Background. Low-frequency pulsed currents (LPCs) and kilohertz-frequency alternating currents (KACs) are used clinically to augment muscle contractions. Treatment effectiveness may be enhanced by selecting stimulation parameters that evoke the strongest contractions with minimal discomfort and fatigue. Objective. The objective of this study was to compare maximally induced strength (force-producing capacity) of contractions, muscle fatigue, and discomfort associated with an LPC and with 3 KACs differing in frequency and duration of burst modulation. Design. This was a repeated-measures trial, with randomized order of current presentation. Setting. The study was conducted in the physical therapy laboratory at the University of Haifa. Subjects. Twenty-six volunteers without impairments, with a mean age of 27.4 years (SD = 5.0, range=21-45), participated. Intervention. All currents were applied in separate sessions to the wrist extensors of each subject. Currents consisted of an LPC with a 50-Hz pulse frequency and 3 KACs with a 2.5-kHz carrier frequency, including the "Russian current" (RC) burst modulated at 50 Hz with 25 cycles per burst and 2 currents burst modulated at 20 or 50 Hz with 10 cycles per burst. Measurement. The maximal electrically induced isometric force, the force integral of 21 electrically induced consecutive contractions, and the degree of discomfort were recorded. Results. Force of contraction was not affected by type of current. The LPC was least fatiguing, and the RC was most fatiguing, with the 2 other KACs having an intermediate effect. Degree of discomfort was higher with the KAC modulated at 20 Hz. Conclusions. When comfort, strength, and fatigue are considered jointly, the LPC is advantageous. Electrically induced fatigue is affected by the number of cycles per second, rather than the number of bursts per second.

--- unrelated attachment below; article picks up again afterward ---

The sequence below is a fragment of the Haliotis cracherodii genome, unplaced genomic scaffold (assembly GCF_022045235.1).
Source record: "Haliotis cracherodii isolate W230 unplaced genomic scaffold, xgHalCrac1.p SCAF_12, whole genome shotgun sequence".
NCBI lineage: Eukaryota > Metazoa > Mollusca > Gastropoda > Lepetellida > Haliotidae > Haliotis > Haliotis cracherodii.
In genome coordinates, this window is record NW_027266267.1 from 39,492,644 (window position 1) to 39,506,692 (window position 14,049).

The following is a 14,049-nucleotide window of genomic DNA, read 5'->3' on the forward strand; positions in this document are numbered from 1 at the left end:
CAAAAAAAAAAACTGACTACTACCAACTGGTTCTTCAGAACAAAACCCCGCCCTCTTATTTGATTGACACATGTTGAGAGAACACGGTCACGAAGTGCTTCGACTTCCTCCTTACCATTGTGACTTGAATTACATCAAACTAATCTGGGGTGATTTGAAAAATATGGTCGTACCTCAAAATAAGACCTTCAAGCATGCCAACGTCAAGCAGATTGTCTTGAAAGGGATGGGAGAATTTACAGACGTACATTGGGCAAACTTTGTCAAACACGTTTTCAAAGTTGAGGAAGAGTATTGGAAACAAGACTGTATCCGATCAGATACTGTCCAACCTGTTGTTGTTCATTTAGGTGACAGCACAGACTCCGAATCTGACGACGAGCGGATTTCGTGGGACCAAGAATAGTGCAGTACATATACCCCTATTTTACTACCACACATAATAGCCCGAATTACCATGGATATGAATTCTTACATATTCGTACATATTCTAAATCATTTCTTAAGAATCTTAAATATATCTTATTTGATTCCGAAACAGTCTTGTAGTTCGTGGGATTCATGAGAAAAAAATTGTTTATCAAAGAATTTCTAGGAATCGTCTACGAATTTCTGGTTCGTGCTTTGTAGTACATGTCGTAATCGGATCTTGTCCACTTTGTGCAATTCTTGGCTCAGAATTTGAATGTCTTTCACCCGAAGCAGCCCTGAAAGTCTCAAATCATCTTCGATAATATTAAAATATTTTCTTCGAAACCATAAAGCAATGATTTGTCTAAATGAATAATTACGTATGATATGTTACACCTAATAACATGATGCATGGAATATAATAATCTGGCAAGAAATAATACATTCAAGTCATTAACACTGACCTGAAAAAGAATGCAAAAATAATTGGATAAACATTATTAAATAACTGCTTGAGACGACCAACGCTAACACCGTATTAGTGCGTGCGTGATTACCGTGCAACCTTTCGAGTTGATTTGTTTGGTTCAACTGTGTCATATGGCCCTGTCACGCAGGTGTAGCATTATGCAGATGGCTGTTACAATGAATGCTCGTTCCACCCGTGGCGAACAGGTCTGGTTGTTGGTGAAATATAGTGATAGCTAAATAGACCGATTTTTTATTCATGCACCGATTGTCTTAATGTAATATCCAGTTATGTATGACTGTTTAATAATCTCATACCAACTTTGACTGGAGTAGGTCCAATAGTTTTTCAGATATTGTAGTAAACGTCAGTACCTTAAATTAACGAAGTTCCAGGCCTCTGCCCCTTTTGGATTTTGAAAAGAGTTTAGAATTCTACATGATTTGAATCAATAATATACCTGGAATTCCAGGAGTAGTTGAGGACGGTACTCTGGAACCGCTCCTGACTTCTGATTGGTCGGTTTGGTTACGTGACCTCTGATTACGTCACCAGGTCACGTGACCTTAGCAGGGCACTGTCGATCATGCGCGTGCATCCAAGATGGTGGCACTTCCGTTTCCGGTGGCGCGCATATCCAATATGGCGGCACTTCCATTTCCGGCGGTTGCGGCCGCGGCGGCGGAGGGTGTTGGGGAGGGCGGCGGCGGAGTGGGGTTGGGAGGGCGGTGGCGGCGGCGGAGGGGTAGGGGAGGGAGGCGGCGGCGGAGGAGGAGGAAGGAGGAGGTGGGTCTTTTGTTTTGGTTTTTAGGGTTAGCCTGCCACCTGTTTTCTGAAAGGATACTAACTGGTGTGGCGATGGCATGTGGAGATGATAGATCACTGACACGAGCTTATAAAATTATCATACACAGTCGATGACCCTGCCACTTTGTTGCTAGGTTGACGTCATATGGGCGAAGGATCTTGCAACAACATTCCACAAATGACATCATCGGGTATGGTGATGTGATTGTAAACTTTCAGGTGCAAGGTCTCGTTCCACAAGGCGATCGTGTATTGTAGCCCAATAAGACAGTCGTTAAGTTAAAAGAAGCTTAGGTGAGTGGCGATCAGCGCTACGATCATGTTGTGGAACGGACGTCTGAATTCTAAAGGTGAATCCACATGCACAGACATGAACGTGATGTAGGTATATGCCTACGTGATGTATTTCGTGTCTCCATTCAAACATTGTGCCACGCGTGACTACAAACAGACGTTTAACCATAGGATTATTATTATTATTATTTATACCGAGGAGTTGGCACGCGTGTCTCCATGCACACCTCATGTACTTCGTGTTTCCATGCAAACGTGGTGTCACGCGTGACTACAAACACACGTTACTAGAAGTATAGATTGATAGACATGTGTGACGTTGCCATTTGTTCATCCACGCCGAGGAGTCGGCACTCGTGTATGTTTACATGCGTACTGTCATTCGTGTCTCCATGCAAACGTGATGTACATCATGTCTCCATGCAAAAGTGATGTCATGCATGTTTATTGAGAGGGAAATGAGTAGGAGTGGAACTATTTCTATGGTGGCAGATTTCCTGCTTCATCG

ASJC Scopus subject areas
- Physical Therapy, Sports Therapy and Rehabilitation